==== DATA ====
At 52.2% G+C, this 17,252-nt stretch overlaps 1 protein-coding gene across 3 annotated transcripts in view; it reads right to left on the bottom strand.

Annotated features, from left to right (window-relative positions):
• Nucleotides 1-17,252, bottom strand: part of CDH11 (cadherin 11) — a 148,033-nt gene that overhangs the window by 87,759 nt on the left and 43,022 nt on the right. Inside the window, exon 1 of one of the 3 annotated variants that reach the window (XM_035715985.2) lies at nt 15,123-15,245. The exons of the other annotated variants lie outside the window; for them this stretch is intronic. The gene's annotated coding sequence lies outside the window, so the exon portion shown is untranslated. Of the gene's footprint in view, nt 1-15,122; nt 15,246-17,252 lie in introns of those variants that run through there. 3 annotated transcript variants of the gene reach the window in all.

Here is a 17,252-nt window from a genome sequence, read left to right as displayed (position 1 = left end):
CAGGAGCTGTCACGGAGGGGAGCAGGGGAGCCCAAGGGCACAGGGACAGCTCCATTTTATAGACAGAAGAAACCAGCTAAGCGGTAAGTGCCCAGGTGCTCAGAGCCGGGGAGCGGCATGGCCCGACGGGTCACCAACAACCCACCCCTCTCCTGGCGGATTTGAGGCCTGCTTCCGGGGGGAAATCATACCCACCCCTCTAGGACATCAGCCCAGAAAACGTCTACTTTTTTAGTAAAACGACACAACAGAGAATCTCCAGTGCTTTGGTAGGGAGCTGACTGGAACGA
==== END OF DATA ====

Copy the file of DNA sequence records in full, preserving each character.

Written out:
At 52.2% G+C, this 17,252-nt stretch overlaps 1 protein-coding gene across 3 annotated transcripts in view; it reads right to left on the bottom strand.

Annotated features, from left to right (window-relative positions):
• Nucleotides 1-17,252, bottom strand: part of CDH11 (cadherin 11) — a 148,033-nt gene that overhangs the window by 87,759 nt on the left and 43,022 nt on the right. Inside the window, exon 1 of one of the 3 annotated variants that reach the window (XM_035715985.2) lies at nt 15,123-15,245. The exons of the other annotated variants lie outside the window; for them this stretch is intronic. The gene's annotated coding sequence lies outside the window, so the exon portion shown is untranslated. Of the gene's footprint in view, nt 1-15,122; nt 15,246-17,252 lie in introns of those variants that run through there. 3 annotated transcript variants of the gene reach the window in all.

Here is a 17,252-nt window from a genome sequence, read left to right as displayed (position 1 = left end):
CAGGAGCTGTCACGGAGGGGAGCAGGGGAGCCCAAGGGCACAGGGACAGCTCCATTTTATAGACAGAAGAAACCAGCTAAGCGGTAAGTGCCCAGGTGCTCAGAGCCGGGGAGCGGCATGGCCCGACGGGTCACCAACAACCCACCCCTCTCCTGGCGGATTTGAGGCCTGCTTCCGGGGGGAAATCATACCCACCCCTCTAGGACATCAGCCCAGAAAACGTCTACTTTTTTAGTAAAACGACACAACAGAGAATCTCCAGTGCTTTGGTAGGGAGCTGACTGGAACGA